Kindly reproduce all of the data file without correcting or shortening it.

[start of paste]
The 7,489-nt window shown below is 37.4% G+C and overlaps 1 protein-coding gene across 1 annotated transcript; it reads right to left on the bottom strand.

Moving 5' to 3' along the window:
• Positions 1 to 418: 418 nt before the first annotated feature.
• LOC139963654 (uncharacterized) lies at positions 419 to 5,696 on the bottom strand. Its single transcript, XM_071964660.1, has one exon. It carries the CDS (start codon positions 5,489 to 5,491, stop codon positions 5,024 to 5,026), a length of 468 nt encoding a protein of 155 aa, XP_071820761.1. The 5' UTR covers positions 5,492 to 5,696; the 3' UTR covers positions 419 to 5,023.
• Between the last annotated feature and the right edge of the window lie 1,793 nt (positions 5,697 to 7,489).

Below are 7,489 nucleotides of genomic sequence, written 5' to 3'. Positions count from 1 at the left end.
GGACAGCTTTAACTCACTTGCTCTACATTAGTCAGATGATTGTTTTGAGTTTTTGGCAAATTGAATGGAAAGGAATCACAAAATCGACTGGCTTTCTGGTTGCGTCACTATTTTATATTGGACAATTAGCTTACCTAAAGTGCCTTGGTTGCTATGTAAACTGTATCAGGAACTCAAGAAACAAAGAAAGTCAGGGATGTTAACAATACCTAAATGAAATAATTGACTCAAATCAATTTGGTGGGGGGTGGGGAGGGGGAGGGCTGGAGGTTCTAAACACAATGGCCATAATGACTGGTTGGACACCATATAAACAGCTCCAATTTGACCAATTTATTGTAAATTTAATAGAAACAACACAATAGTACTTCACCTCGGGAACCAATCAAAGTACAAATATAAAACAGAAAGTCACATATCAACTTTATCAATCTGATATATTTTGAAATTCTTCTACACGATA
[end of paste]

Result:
The 7,489-nt window shown below is 37.4% G+C and overlaps 1 protein-coding gene across 1 annotated transcript; it reads right to left on the bottom strand.

Moving 5' to 3' along the window:
• Positions 1 to 418: 418 nt before the first annotated feature.
• LOC139963654 (uncharacterized) lies at positions 419 to 5,696 on the bottom strand. Its single transcript, XM_071964660.1, has one exon. It carries the CDS (start codon positions 5,489 to 5,491, stop codon positions 5,024 to 5,026), a length of 468 nt encoding a protein of 155 aa, XP_071820761.1. The 5' UTR covers positions 5,492 to 5,696; the 3' UTR covers positions 419 to 5,023.
• Between the last annotated feature and the right edge of the window lie 1,793 nt (positions 5,697 to 7,489).

Below are 7,489 nucleotides of genomic sequence, written 5' to 3'. Positions count from 1 at the left end.
GGACAGCTTTAACTCACTTGCTCTACATTAGTCAGATGATTGTTTTGAGTTTTTGGCAAATTGAATGGAAAGGAATCACAAAATCGACTGGCTTTCTGGTTGCGTCACTATTTTATATTGGACAATTAGCTTACCTAAAGTGCCTTGGTTGCTATGTAAACTGTATCAGGAACTCAAGAAACAAAGAAAGTCAGGGATGTTAACAATACCTAAATGAAATAATTGACTCAAATCAATTTGGTGGGGGGTGGGGAGGGGGAGGGCTGGAGGTTCTAAACACAATGGCCATAATGACTGGTTGGACACCATATAAACAGCTCCAATTTGACCAATTTATTGTAAATTTAATAGAAACAACACAATAGTACTTCACCTCGGGAACCAATCAAAGTACAAATATAAAACAGAAAGTCACATATCAACTTTATCAATCTGATATATTTTGAAATTCTTCTACACGATA